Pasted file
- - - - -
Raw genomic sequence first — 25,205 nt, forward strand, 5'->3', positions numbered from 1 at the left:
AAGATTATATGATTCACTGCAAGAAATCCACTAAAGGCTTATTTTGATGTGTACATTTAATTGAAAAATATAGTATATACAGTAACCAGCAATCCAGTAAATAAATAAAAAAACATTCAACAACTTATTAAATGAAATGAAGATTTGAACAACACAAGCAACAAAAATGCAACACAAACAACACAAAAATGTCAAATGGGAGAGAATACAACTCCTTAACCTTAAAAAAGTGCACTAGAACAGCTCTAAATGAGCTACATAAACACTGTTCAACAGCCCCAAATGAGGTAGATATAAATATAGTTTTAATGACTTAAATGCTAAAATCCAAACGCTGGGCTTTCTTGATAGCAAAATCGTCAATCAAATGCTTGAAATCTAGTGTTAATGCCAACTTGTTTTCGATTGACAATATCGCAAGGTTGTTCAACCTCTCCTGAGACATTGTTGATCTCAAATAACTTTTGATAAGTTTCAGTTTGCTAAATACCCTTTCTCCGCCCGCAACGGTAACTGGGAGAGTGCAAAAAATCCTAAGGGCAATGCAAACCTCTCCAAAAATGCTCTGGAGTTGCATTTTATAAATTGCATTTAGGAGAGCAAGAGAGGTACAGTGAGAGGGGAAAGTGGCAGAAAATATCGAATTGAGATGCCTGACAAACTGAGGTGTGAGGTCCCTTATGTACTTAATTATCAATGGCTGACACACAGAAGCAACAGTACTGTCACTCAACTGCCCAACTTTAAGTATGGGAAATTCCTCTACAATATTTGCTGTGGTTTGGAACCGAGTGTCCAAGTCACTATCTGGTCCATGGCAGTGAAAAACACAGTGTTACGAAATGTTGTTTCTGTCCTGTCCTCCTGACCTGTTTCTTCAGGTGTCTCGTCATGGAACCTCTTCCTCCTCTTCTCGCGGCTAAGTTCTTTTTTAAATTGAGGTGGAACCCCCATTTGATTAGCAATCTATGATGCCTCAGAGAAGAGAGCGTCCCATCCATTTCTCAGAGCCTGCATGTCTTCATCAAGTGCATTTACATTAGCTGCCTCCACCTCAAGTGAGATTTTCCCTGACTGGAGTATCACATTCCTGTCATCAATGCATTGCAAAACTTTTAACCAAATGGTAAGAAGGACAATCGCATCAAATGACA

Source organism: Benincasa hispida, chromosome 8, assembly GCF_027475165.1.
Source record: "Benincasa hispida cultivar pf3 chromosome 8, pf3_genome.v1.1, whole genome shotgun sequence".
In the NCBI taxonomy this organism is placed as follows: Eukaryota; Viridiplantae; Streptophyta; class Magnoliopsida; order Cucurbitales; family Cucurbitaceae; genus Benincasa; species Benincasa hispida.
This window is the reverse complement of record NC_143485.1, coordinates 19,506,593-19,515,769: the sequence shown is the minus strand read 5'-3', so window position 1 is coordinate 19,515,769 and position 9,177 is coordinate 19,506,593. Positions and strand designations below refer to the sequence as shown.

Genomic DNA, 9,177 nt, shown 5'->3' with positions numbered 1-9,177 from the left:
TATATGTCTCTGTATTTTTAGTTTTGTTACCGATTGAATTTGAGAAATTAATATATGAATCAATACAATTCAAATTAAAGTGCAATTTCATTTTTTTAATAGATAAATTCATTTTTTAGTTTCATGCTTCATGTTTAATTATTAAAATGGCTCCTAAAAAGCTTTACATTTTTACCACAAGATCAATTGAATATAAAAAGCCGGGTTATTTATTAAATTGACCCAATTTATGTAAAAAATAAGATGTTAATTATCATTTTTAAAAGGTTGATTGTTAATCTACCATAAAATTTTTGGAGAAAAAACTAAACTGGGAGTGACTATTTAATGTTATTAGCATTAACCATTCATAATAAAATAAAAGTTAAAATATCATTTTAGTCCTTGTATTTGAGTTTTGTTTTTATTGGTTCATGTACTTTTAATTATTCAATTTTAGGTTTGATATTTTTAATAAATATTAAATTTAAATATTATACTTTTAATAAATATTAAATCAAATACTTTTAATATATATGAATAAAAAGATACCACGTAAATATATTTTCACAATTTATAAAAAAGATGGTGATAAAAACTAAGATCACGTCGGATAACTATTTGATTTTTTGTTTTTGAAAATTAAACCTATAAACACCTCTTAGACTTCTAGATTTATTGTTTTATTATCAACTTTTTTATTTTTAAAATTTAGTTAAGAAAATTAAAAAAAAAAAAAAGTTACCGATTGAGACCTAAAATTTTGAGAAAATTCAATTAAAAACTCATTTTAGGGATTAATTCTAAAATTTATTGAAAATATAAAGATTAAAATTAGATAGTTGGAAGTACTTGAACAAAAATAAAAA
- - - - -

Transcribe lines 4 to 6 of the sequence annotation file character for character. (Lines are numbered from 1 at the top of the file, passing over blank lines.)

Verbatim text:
Source record: "Benincasa hispida cultivar pf3 chromosome 8, pf3_genome.v1.1, whole genome shotgun sequence".
In the NCBI taxonomy this organism is placed as follows: Eukaryota; Viridiplantae; Streptophyta; class Magnoliopsida; order Cucurbitales; family Cucurbitaceae; genus Benincasa; species Benincasa hispida.
This window is the reverse complement of record NC_143485.1, coordinates 19,506,593-19,515,769: the sequence shown is the minus strand read 5'-3', so window position 1 is coordinate 19,515,769 and position 9,177 is coordinate 19,506,593. Positions and strand designations below refer to the sequence as shown.